On the other hand, I don’t want them to know my face all that much. Writers have an advantage over actors and musicians. Stephen King can go to a restaurant and be left alone. He may look familiar to the other diners, but they don’t know exactly why. Jennifer Lawrence and Bruce Springsteen can’t say that. I value my privacy, but I also enjoy meeting new people. Being a writer gives me the opportunity to choose which I wish on any given day.

Fame is one of the two criteria where I balk at Self Publishing. The other is Marketing, which I will discuss tomorrow. The two are actually linked.

The people involved in Traditional Publishing (agent, editor, publicist) will go to great lengths to ensure a high profile for a writer that they believe has a modest success on his hands. The agent and publicist will arrange book tours, interviews, and reviews. They will recommend that bookstores promote new books. It is up to the writer to establish connections to the readers, but agents and publicists provided the open doors.

As of 2012, that was not true at all for Self Publishing. It offered absolutely no book tours, interviews, reviews, and no self-published book appeared in any bookstore.

Even a writer of a modest success (say, sales of 65,000 copies) is taken seriously. His fame grows exponentially. His books are in bookstores. He has the opportunity for movie deals (that is where the big fame and money lie). Self-published writers are not taken seriously by the press, the movie industry, and especially by other writers. Their book aren’t in bookstores, so how is a reader going to find them? No movie producer even looks at self-published books. Some self-published writers have sold millions of copies, but I cannot name one.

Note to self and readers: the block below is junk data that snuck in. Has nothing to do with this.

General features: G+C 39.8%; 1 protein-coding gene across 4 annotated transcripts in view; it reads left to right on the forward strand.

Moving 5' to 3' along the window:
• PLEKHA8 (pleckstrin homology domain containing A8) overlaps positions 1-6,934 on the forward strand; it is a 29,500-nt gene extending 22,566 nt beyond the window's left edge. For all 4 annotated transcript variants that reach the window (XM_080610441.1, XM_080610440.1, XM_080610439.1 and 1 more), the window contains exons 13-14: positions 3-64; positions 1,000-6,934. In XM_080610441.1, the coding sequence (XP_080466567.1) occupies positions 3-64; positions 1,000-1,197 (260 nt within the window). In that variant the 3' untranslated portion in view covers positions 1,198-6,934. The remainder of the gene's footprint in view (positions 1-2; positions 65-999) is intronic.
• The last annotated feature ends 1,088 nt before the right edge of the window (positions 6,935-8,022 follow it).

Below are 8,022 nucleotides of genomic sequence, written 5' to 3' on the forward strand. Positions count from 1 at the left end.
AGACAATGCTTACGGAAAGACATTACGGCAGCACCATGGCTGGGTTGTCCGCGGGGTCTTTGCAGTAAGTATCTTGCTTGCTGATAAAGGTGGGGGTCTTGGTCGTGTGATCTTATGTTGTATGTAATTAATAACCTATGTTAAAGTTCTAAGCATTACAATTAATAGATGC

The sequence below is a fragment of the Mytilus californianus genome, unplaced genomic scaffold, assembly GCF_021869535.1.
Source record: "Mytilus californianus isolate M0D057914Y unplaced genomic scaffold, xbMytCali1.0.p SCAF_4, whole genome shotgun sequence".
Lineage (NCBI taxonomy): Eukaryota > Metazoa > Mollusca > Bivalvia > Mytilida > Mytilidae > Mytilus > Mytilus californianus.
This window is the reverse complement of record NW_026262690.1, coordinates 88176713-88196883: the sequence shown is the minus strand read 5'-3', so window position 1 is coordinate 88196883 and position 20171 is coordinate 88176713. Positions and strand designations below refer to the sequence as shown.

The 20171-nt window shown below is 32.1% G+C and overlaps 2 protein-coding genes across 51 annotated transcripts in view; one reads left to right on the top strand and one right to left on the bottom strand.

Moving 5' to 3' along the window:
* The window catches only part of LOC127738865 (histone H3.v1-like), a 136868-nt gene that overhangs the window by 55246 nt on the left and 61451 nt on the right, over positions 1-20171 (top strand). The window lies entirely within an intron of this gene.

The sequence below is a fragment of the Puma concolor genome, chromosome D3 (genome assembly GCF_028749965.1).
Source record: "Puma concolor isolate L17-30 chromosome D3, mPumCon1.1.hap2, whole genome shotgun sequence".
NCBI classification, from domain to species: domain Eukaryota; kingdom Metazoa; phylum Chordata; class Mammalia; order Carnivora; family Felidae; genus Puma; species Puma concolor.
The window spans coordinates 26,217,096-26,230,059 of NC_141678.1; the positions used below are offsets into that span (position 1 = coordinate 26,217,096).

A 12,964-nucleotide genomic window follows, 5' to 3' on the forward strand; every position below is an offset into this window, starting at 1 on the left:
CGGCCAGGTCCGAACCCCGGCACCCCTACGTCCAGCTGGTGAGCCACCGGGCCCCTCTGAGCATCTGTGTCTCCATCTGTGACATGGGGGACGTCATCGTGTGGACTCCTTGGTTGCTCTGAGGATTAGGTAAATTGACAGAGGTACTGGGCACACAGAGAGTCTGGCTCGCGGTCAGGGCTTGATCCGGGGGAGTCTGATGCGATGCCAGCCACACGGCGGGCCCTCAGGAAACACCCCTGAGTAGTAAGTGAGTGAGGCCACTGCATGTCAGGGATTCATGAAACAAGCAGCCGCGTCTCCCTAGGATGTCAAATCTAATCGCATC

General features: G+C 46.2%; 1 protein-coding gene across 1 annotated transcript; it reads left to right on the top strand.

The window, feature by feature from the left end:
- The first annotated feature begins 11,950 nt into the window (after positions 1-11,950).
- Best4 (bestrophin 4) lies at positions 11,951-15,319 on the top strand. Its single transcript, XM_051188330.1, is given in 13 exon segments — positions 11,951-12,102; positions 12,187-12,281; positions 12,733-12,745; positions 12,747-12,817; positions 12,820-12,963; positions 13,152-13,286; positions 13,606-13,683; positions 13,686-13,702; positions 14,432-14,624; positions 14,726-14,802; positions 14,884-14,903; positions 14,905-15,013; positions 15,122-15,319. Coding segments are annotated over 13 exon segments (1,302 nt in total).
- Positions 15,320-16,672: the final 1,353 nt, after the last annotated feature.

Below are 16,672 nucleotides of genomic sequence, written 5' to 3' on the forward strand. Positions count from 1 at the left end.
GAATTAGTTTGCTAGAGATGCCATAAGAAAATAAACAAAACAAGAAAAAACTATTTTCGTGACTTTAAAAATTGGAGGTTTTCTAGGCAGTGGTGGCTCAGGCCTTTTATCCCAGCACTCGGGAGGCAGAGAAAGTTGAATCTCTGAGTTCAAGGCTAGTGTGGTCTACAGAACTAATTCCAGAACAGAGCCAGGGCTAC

I’m still thinking like it’s 2012. All of that could have changed in the past four years.

A few nights ago, I said to my wife, “I could sell 100,000 copies of A Path of Stones through Self Publishing, and still no one would know my name!”

Do you see the logical fallacy? If 100,000 people have bought my book, then 100,000 people know my name. That is a sizeable readership. Yet, I cannot get that through my skull.

What does Self Publishing in 2016 offer in terms of the potential for fame? I have no idea. This will require further research and serious contemplation.

Go back to the criteria of Availability to the Reader for a moment. In Traditional Publishing, I could sell a book to a publisher, know it will be a best-seller, but have to wait two years before anyone knows who I am. During those same two years, through Self Publishing, I can publish three novels and be well on my way to being somewhat known by the reading public.

Ultimately, the responsibility for my name being known rests with me.

For the criteria of Fame, Traditional Publishing wins by a slim margin, solely because of its promotional campaigns. That is, it wins today. I will reevaluate this criteria as I learn more.

Tomorrow, I will discuss the final criteria: Marketing, and Revenue.

* If you notice, I spell self-publish with a hyphen, but Self Publishing without it. That’s just my personal choice. To me, self-publish is a verb, while Self Publishing is a noun describing an industry.

2 thoughts on “Reconsidering Self Publishing, Part Two

  1. Pingback: Reconsidering Self Publishing, Part Three |

  2. Pingback: Reconsidering Self Publishing, Part Four |